end

 add_index :item_types, :type_code, :unique

 execute "ALTER TABLE items ADD CONSTRAINT FK__items__item_types
              FOREIGN KEY (type) REFERENCES item_types(type_code);"

Now Rails is happy, and your database has referential integrity.
Admittedly, you are using a meaningful string to look up a
meaningless integer (item_types.id) which is back-to-front, but it’s
better than nothing.

There is a better way of solving this, but you said you aren’t an
RDBMS person, so maybe the above is a suitable compromise between
design and complexity?

Ashley


#5

Ashley M. <work@…> writes:

[…]

Now Rails is happy, and your database has referential integrity.
Admittedly, you are using a meaningful string to look up a
meaningless integer (item_types.id) which is back-to-front, but it’s
better than nothing.

Thanks Ashley.

So does this suggest that it’s quite hard to make Rails “happy” with
subclassing based on a value in another table?

Bruce


#6

The STI mechanism is set up this way. For one thing, usually your type
column just holds the name of a class. This way rails can just create a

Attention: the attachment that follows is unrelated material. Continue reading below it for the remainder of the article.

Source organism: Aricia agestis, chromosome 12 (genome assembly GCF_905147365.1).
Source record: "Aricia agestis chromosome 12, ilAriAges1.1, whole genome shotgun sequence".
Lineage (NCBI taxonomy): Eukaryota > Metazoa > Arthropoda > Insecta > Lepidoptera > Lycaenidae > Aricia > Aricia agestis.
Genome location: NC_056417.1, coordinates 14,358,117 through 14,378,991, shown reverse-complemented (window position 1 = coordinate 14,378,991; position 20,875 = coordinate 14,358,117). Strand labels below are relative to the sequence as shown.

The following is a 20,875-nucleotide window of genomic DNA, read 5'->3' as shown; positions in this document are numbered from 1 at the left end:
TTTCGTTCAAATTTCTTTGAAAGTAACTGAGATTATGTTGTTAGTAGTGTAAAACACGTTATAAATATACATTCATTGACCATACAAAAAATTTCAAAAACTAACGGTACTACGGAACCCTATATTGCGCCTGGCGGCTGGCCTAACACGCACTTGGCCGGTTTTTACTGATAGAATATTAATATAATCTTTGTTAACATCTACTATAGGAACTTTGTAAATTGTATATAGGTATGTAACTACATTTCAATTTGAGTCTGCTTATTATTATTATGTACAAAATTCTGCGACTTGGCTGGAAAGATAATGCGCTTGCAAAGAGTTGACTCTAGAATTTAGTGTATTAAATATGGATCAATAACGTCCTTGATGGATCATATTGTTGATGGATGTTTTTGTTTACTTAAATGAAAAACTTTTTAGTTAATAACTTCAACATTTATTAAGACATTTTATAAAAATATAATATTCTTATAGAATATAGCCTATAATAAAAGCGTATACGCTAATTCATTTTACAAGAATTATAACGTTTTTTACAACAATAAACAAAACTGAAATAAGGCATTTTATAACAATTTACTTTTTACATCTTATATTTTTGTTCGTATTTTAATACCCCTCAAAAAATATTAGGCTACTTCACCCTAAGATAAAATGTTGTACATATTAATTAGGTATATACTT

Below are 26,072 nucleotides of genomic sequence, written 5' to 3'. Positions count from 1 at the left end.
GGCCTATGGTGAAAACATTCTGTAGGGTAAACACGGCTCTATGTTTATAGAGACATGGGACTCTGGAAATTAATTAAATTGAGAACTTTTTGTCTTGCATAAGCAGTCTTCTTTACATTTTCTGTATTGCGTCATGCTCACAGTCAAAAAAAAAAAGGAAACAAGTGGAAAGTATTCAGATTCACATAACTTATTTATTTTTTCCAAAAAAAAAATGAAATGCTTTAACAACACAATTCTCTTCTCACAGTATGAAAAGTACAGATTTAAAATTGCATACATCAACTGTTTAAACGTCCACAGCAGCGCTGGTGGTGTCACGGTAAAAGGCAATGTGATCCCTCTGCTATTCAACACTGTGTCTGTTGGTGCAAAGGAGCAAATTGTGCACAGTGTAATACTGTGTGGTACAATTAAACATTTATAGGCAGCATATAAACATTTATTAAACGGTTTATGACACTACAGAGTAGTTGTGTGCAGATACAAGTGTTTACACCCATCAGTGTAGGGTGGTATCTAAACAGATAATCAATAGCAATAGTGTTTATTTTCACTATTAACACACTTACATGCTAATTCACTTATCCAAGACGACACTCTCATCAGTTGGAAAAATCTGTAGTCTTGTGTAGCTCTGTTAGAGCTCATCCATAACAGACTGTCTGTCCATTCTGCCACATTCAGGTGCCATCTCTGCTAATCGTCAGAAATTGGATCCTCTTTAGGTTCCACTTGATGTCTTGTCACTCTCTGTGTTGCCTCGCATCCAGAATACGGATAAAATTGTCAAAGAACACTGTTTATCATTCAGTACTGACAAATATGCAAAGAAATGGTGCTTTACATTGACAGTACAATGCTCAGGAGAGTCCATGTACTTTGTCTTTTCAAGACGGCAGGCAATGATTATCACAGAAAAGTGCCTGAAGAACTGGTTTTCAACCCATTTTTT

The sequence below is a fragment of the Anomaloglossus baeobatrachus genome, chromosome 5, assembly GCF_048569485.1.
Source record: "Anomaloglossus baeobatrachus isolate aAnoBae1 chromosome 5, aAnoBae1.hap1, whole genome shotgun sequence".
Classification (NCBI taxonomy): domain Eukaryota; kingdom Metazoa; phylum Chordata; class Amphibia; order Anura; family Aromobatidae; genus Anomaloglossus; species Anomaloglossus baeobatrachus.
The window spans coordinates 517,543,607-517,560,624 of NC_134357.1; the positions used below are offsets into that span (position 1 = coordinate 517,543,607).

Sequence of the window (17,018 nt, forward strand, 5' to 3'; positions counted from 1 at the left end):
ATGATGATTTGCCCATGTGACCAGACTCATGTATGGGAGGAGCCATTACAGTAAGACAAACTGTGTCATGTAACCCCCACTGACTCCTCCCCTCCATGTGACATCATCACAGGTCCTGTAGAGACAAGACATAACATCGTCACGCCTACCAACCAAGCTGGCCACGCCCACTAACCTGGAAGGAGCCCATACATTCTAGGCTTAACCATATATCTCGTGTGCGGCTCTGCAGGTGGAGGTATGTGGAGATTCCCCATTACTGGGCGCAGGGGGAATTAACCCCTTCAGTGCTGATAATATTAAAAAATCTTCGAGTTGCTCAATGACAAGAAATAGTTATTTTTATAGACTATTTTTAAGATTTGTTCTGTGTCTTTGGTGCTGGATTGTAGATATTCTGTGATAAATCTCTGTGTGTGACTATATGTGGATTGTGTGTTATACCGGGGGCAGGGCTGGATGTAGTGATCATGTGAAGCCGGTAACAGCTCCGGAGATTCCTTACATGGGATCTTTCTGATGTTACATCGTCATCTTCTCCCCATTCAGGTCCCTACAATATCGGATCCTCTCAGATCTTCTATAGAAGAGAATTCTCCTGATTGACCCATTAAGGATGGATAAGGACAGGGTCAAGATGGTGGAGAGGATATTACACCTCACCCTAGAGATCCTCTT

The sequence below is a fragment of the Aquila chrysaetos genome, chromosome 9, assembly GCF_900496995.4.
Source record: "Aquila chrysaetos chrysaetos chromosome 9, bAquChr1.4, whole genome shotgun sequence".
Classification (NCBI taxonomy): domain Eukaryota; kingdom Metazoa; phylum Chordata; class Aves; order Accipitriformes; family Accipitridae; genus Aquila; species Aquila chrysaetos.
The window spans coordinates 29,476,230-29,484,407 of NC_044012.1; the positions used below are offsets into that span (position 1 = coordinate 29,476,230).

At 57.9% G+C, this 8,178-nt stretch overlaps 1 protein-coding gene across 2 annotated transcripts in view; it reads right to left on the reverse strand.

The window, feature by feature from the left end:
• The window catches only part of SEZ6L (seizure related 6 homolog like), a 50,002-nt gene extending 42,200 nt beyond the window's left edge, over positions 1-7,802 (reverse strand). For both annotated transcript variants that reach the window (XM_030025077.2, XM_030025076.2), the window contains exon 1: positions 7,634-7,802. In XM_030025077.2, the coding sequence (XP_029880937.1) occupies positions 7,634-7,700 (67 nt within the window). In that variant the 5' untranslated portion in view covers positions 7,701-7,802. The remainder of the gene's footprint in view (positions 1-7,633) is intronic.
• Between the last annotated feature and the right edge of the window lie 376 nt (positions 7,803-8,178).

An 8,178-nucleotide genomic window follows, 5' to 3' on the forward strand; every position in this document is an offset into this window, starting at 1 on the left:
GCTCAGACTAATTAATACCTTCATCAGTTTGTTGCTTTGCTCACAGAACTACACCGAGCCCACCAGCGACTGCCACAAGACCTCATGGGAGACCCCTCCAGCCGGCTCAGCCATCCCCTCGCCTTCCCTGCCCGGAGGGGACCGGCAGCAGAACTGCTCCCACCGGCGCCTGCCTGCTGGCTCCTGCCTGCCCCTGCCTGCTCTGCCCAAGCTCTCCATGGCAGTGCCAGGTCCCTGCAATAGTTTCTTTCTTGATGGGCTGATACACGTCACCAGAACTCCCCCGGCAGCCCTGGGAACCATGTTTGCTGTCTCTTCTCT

new object of the correct type from the returned value. Otherwise, you
might need to do another query to look up the relevant class type.

If you really want to, you could dig into the STI code and set it up to
join the type information from another table, but that seems like more
work than it’s worth.

On Sunday, April 23, 2006, at 1:20 PM, Bruce D’Arcus wrote:

So does this suggest that it’s quite hard to make Rails “happy” with
subclassing based on a value in another table?

Bruce


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_Kevin


#7

On Apr 23, 2006, at 2:20 pm, Bruce D’Arcus wrote:

So does this suggest that it’s quite hard to make Rails “happy” with
subclassing based on a value in another table?

I think so. I’ve had a look through the source and it is based on
extracting a string value from a single column (which defaults to
“type”), in fact this is the code (base.rb):

class ActiveRecord::Base
class << self
private
def instantiate(record)
object =
if subclass_name = record[inheritance_column]